Friday, February 23 , 2018, 1:44 pm | Fair 59º

 
 
 
 

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Commercial Owners Push Back Against Goleta Sewer Rate Hikes

Sanitary district plan would see some building owners facing increases of up to 2,000 percent

A rate increase being considered by the Goleta Sanitary District could have some commercial building owners in the city facing up to a 2,000 percent increase in their rates, raising alarm among some in the business community.

The move is aimed at fixing inequities in the rate structures offered to commercial buildings, according to district officials, who say a small number of office owners have had artificially low rates, while other businesses, and the larger community, have subsidized them unfairly.

Those rates, and what to do about them, are at the center of a workshop being held Thursday at the district offices.

“It’s an equity issue,” district General Manager Kamil Azoury told Noozhawk on Tuesday.

The district hasn’t changed its rates since 2009, and is increasing them by 4 percent for all customers — to deal with inflationary costs such as labor and chemicals the plant uses.

There’s a second piece to the puzzle, though. The district discovered last year there was a big gap in the way it charged commercial offices in the district. Some offices were charged 3 cents per square foot, while others were charged a whopping 74 cents for the same area.

Azoury and his staff spent about nine months trying to figure out why that was happening, and saw that the rate structure was outdated.

Office buildings that had lots of walled-off individual offices were being charged more than those with an open floor plan that just happened to have lots of cubicles jammed inside.

Now, they’re defining an “office” by every 500 square feet, and calculating the rate according to the amount.

There’s also been a redefinition of water use for offices.

The district doesn’t have the technology to measure water usage via meter for each office, and some share meters, making it logistically impossible to assign usage to each office.

So each office is given an entitlement of water, and Azoury said that the district will be giving a water entitlement of 100 gallons a day per 500-square-foot office.

Some offices use more than that, he said, and some use much less, but it tends to equal out. That approach creates inequity, and is a shortcoming of the flat-rate system, but most California cities use it, he said.

About two dozen offices would see their rates rise by more than 30 percent as the rates adjust, and for those users, the district has agreed to phase in the increases over three years.

Everyone will be charged the same rate of 28 cents per square foot, but those who were paying a low cost to begin with will certainly feel the pain of an increase.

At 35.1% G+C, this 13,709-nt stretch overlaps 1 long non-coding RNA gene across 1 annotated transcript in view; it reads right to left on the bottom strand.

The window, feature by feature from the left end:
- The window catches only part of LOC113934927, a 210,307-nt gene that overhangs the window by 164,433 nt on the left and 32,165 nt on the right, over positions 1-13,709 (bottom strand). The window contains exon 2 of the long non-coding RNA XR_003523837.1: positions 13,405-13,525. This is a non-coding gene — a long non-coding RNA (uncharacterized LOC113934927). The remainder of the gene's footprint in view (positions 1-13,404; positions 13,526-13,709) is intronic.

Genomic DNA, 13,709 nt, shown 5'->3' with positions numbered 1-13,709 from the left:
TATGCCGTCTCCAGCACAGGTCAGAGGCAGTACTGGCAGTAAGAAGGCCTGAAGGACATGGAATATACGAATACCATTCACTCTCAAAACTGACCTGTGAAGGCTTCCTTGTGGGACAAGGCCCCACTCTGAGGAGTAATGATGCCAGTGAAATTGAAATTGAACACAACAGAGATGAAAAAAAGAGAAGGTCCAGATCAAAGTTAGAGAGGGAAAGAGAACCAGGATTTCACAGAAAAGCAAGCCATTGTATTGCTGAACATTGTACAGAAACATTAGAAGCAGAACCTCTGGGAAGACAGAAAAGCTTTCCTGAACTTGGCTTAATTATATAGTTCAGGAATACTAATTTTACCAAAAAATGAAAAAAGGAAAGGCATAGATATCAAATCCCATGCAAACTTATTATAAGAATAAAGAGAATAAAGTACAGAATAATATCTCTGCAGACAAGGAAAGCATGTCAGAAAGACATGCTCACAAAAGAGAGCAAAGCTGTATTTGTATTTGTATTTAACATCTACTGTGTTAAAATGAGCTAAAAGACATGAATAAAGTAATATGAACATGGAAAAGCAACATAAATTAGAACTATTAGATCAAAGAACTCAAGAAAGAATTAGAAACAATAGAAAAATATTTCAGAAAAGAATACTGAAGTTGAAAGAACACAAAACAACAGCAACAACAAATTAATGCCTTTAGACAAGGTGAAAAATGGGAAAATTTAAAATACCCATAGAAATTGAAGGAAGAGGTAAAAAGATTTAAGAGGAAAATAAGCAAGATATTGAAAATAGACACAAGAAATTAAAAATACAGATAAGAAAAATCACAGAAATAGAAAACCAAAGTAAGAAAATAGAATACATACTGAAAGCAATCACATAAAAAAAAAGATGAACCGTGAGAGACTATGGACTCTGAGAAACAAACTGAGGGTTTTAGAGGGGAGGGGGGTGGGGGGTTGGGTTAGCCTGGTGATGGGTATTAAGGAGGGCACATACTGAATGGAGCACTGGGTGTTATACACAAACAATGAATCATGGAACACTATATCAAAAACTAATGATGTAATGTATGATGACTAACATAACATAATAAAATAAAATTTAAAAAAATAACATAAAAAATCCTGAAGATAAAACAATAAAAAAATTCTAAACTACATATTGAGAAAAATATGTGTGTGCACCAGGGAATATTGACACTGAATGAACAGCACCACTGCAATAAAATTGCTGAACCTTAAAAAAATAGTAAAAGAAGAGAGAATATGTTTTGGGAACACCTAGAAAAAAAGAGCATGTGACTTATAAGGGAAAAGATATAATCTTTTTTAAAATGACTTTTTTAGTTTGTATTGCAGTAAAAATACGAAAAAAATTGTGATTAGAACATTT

“They’re entitled to be upset and concerned… The whole issue here is that we’re trying to address this inequity in the system,” he said. “It’s kind of like your neighbor has been paying for your gardener and then they stop and you are left with the bill.”

One of those facing an eyebrow-raising 850-percent increase is Jeff Bermant, whose 80,000-square-foot Goleta office building would be slammed with higher costs.

Bermant estimates his bill will go up from $4,738 a month to over $40,000 a month on his Hollister Avenue building.

“It seems rather unfair,” he said. “They just decided to slam office buildings. We were the easiest target.”

Bermant said he and others in the business community were taken by surprise. A workshop was held in May on the increases, but no one from the business community showed.  Bermant said that the outreach wasn’t properly noticed, but that he and others plan to sound off the plan Thursday.

“Our biggest concern is that it doesn’t seem to be tied to the facts on the ground,” he said.

Bermant said the entitlement for his building will increase from 2,400 gallons a day to 16,000 gallons under the new plan.

“Many of us are scratching our heads,” he said. “It doesn’t coincide with the usage.”

That increase ultimately will get passed along to the tenants, he said, or the owners will have to make up for the costs themselves.

Bermant also raised questions about the increase in light of Prop. 218, and said he’s dubious the district can legally assign a higher rate to his property than what is actually being used.

Thursday’s meeting begins at 2 p.m. at the Goleta Sanitary District Office, 1 Moffett Place in Goleta.

The agency’s board will then make the decision on the increases at its July 2 meeting.

Noozhawk staff writer Lara Cooper can be reached at .(JavaScript must be enabled to view this email address). Follow Noozhawk on Twitter: @noozhawk, @NoozhawkNews and @NoozhawkBiz. Connect with Noozhawk on Facebook.

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